Presentations were also given by Helen Tager-Fluberg, Ph.D., President of the International Society for Autism Research and Director of the Department of Cognitive Neuroscience at Boston University, and Connie Kasari, Ph.D., Professor of Psychological Studies in Education and Psychiatry at the University of California, Los Angeles (UCLA).
During the conference, all 8 members of the SAAN Network officially and unanimously adopted a charter that established their commitment to the following goals.
- To raise public and professional awareness of ASD
- To provide resources for parents and professionals
- To collect public health data to understand the burden of ASD
- To conduct professional training in the areas of evidence based services to meet the life cycle needs of persons with ASD
- To encourage research in ASD
- To promote inter-country sharing of data resources and expertise
- To explore funding mechanisms to achieve the above goals and objectives
About the South Asia Autism Network (SAAN)
Building on the momentum of the Conference on Autism Spectrum Disorders and Developmental Disabilities in Bangladesh and South Asia and the unanimous adoption of the Dhaka Declaration, in an unprecedented demonstration of regional partnership to combat the devastating autism public health crisis, the South Asia Autism Network (SAAN) was born.
The intention of SAAN is to identify the common challenges each country is facing and form a partnership to develop solutions that will meet the needs of families and individuals on the spectrum, in a collaborative and coordinated fashion.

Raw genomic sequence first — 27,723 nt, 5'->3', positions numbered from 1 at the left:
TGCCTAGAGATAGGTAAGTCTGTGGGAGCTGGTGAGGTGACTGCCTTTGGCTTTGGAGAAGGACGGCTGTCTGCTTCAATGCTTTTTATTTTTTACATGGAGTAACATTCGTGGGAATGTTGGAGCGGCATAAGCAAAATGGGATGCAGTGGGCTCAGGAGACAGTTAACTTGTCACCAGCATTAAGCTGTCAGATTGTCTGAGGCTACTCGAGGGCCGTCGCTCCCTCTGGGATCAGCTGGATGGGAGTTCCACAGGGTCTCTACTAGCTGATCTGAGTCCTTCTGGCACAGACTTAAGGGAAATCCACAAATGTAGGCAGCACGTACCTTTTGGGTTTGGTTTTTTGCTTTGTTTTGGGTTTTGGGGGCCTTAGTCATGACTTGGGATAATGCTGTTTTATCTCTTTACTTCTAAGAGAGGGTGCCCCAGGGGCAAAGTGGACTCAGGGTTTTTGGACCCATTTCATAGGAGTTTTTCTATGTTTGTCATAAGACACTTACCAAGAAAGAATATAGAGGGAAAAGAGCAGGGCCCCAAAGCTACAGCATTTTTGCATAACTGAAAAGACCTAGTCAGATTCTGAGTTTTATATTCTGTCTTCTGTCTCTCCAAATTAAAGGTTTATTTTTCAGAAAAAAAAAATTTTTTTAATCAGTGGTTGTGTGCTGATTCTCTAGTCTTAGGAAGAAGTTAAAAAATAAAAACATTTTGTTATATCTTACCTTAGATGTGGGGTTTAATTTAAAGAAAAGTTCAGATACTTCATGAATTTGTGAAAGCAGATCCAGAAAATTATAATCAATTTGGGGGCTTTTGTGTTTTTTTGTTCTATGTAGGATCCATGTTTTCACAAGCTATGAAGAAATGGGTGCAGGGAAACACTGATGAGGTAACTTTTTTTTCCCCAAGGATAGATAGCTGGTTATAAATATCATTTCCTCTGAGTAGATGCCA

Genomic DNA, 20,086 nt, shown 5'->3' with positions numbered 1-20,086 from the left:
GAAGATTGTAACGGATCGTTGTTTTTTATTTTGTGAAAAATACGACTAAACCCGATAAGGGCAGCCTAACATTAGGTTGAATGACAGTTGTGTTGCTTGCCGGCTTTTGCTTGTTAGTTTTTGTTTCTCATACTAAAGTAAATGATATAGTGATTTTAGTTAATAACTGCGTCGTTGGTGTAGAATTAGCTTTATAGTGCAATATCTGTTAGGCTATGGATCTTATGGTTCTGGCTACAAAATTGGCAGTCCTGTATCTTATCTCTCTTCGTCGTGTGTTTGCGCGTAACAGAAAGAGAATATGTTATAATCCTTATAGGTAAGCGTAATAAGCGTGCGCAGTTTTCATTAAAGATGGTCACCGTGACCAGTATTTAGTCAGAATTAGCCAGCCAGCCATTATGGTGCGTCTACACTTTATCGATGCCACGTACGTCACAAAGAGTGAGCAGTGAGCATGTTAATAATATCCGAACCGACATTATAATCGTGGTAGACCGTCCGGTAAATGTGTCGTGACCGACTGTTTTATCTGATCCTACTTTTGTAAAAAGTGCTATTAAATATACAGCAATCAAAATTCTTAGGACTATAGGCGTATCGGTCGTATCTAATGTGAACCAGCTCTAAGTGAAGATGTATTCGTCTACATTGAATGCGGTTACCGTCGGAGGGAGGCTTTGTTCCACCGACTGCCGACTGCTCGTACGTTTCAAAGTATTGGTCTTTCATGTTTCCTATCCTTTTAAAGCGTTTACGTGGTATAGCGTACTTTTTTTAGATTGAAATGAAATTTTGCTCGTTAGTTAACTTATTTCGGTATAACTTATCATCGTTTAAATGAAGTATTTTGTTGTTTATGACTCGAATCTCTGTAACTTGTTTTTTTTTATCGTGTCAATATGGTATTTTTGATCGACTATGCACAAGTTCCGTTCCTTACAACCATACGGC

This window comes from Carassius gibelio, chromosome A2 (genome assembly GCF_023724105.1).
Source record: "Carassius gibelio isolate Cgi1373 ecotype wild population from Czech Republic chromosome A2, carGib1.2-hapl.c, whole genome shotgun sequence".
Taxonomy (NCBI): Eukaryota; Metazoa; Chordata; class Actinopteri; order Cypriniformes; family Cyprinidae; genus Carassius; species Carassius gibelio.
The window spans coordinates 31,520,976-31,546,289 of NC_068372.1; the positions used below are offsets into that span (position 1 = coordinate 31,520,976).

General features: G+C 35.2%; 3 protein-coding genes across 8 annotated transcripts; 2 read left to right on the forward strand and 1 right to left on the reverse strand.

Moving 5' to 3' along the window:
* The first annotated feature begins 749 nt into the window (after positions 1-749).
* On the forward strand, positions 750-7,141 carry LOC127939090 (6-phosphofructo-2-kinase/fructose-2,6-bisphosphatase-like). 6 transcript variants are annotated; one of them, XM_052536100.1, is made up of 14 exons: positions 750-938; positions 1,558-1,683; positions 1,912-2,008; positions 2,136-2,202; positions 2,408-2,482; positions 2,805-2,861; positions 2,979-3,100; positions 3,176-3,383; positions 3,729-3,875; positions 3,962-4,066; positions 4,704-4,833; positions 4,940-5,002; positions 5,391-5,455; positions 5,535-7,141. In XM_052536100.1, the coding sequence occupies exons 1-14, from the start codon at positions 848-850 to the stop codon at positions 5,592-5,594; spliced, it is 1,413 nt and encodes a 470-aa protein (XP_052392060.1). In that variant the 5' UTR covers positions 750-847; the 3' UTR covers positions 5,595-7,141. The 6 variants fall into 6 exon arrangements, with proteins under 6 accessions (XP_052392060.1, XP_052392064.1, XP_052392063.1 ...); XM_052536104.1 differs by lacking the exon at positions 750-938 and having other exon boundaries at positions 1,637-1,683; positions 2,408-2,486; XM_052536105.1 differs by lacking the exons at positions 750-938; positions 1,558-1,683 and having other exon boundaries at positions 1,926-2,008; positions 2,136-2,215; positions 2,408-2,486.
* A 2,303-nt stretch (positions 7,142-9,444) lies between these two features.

SAAN’s intentions include establishing a regional autism awareness campaign in South East Asia, creating joint programs for information-sharing and professional training, and defining national and regional strategies to advance autism public health research and policy development.
Autism is a general term used to describe a group of complex developmental brain disorders – autism spectrum disorders – caused by a combination of genes and environmental influences. These disorders are characterized, in varying degrees, by communication difficulties, social and behavioral challenges, as well as repetitive behaviors. An estimated one in 88 children in the U.S. is on the autism spectrum – a 78 percent increase in six years that is only partly explained by improved diagnosis.
About Autism Speaks
Autism Speaks is the world’s leading autism science and advocacy organization. It is dedicated to funding research into the causes, prevention, treatments and a cure for autism; increasing awareness of autism spectrum disorders; and advocating for the needs of individuals with autism and their families. Autism Speaks was founded in February 2005 by Suzanne and Bob Wright, the grandparents of a child with autism. Mr. Wright is the former vice chairman of General Electric and chief executive officer of NBC and NBC Universal. Since its inception, Autism Speaks has committed more than $195 million to research and developing innovative resources for families. Each year Walk Now for Autism Speaks events are held in more than 100 cities across North America. On the global front, Autism Speaks has established partnerships and related activities in more than 40 countries on five continents to foster international research, services and awareness. To learn more about Autism Speaks, please visit AutismSpeaks.org.